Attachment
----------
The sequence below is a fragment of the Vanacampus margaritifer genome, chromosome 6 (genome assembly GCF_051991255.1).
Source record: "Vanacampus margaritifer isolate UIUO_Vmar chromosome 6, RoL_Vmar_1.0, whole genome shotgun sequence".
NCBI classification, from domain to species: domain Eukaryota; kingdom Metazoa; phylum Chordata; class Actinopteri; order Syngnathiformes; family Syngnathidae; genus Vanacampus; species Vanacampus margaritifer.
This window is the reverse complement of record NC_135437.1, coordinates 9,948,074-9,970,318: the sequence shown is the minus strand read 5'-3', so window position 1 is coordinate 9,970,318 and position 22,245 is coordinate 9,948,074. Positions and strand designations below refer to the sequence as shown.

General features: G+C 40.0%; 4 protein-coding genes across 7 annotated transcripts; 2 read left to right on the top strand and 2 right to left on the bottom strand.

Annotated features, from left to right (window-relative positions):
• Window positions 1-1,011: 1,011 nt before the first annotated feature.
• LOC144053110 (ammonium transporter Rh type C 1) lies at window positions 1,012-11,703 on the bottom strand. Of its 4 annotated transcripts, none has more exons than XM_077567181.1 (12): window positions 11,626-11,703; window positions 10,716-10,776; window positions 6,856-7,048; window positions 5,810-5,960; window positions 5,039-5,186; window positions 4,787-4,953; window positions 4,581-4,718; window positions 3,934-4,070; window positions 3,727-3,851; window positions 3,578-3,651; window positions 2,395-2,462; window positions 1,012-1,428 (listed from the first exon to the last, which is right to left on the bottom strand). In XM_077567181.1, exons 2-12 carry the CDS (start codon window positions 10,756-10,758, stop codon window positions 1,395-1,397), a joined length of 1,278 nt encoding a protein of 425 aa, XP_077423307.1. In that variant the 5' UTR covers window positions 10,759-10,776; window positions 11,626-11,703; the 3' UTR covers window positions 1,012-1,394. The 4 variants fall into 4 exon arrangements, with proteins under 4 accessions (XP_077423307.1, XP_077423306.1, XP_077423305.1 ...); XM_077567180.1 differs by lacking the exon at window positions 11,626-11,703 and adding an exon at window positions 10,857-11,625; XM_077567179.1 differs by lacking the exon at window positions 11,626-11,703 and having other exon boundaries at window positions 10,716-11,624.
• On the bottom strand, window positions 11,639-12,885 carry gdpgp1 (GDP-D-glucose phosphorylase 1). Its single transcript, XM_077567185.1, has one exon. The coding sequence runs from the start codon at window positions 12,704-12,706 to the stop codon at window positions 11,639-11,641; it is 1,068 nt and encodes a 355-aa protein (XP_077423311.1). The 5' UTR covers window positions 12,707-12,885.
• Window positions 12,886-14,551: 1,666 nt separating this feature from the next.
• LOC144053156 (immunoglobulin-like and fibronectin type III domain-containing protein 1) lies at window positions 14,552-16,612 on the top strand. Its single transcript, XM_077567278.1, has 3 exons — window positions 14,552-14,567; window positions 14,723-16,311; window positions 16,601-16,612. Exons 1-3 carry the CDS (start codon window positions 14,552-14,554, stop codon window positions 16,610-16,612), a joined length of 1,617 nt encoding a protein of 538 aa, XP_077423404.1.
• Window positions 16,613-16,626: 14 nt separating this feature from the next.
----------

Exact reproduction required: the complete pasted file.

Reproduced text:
The sequence below is a fragment of the Vanacampus margaritifer genome, chromosome 6 (genome assembly GCF_051991255.1).
Source record: "Vanacampus margaritifer isolate UIUO_Vmar chromosome 6, RoL_Vmar_1.0, whole genome shotgun sequence".
NCBI classification, from domain to species: domain Eukaryota; kingdom Metazoa; phylum Chordata; class Actinopteri; order Syngnathiformes; family Syngnathidae; genus Vanacampus; species Vanacampus margaritifer.
This window is the reverse complement of record NC_135437.1, coordinates 9,948,074-9,970,318: the sequence shown is the minus strand read 5'-3', so window position 1 is coordinate 9,970,318 and position 22,245 is coordinate 9,948,074. Positions and strand designations below refer to the sequence as shown.

General features: G+C 40.0%; 4 protein-coding genes across 7 annotated transcripts; 2 read left to right on the top strand and 2 right to left on the bottom strand.

Annotated features, from left to right (window-relative positions):
• Window positions 1-1,011: 1,011 nt before the first annotated feature.
• LOC144053110 (ammonium transporter Rh type C 1) lies at window positions 1,012-11,703 on the bottom strand. Of its 4 annotated transcripts, none has more exons than XM_077567181.1 (12): window positions 11,626-11,703; window positions 10,716-10,776; window positions 6,856-7,048; window positions 5,810-5,960; window positions 5,039-5,186; window positions 4,787-4,953; window positions 4,581-4,718; window positions 3,934-4,070; window positions 3,727-3,851; window positions 3,578-3,651; window positions 2,395-2,462; window positions 1,012-1,428 (listed from the first exon to the last, which is right to left on the bottom strand). In XM_077567181.1, exons 2-12 carry the CDS (start codon window positions 10,756-10,758, stop codon window positions 1,395-1,397), a joined length of 1,278 nt encoding a protein of 425 aa, XP_077423307.1. In that variant the 5' UTR covers window positions 10,759-10,776; window positions 11,626-11,703; the 3' UTR covers window positions 1,012-1,394. The 4 variants fall into 4 exon arrangements, with proteins under 4 accessions (XP_077423307.1, XP_077423306.1, XP_077423305.1 ...); XM_077567180.1 differs by lacking the exon at window positions 11,626-11,703 and adding an exon at window positions 10,857-11,625; XM_077567179.1 differs by lacking the exon at window positions 11,626-11,703 and having other exon boundaries at window positions 10,716-11,624.
• On the bottom strand, window positions 11,639-12,885 carry gdpgp1 (GDP-D-glucose phosphorylase 1). Its single transcript, XM_077567185.1, has one exon. The coding sequence runs from the start codon at window positions 12,704-12,706 to the stop codon at window positions 11,639-11,641; it is 1,068 nt and encodes a 355-aa protein (XP_077423311.1). The 5' UTR covers window positions 12,707-12,885.
• Window positions 12,886-14,551: 1,666 nt separating this feature from the next.
• LOC144053156 (immunoglobulin-like and fibronectin type III domain-containing protein 1) lies at window positions 14,552-16,612 on the top strand. Its single transcript, XM_077567278.1, has 3 exons — window positions 14,552-14,567; window positions 14,723-16,311; window positions 16,601-16,612. Exons 1-3 carry the CDS (start codon window positions 14,552-14,554, stop codon window positions 16,610-16,612), a joined length of 1,617 nt encoding a protein of 538 aa, XP_077423404.1.
• Window positions 16,613-16,626: 14 nt separating this feature from the next.